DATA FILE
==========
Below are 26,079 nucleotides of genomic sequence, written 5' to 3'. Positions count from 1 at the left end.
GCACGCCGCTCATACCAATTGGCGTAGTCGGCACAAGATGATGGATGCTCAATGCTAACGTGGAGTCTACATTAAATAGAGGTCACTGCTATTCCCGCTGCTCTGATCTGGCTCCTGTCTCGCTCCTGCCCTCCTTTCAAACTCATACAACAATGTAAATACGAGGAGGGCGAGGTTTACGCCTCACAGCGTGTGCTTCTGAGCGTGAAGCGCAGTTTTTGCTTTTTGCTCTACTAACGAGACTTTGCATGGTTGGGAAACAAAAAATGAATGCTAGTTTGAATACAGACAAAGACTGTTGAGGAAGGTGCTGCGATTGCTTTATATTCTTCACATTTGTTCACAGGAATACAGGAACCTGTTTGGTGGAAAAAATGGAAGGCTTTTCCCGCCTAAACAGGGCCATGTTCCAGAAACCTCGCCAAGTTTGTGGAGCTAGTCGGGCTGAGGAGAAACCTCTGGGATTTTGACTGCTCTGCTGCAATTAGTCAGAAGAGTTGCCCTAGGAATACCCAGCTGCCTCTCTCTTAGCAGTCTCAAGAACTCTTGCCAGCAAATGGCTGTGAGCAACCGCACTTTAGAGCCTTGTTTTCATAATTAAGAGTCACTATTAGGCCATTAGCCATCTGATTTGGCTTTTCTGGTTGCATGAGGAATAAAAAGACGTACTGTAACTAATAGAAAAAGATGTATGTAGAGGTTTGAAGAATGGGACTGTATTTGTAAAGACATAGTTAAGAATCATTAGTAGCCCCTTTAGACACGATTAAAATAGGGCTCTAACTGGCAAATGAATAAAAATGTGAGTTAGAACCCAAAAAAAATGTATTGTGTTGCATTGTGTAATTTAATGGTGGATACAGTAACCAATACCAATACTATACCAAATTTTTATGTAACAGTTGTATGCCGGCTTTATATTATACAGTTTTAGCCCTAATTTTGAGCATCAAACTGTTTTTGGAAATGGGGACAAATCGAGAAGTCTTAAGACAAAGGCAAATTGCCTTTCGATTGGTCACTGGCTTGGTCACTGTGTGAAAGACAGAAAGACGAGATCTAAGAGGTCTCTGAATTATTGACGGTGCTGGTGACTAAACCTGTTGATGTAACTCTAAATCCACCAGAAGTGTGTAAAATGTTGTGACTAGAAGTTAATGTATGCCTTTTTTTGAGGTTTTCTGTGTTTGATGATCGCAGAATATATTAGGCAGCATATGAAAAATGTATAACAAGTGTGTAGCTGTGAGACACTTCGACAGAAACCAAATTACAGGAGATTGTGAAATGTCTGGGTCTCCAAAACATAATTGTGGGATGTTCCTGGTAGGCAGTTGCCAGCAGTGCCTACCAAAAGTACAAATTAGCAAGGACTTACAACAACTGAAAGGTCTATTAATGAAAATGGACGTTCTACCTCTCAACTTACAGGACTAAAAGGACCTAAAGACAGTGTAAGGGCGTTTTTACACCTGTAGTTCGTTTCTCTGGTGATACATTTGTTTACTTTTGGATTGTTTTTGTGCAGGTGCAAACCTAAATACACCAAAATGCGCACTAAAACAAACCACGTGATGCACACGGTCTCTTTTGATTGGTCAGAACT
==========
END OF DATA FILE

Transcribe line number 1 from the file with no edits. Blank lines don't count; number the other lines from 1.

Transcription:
Below are 26,079 nucleotides of genomic sequence, written 5' to 3'. Positions count from 1 at the left end.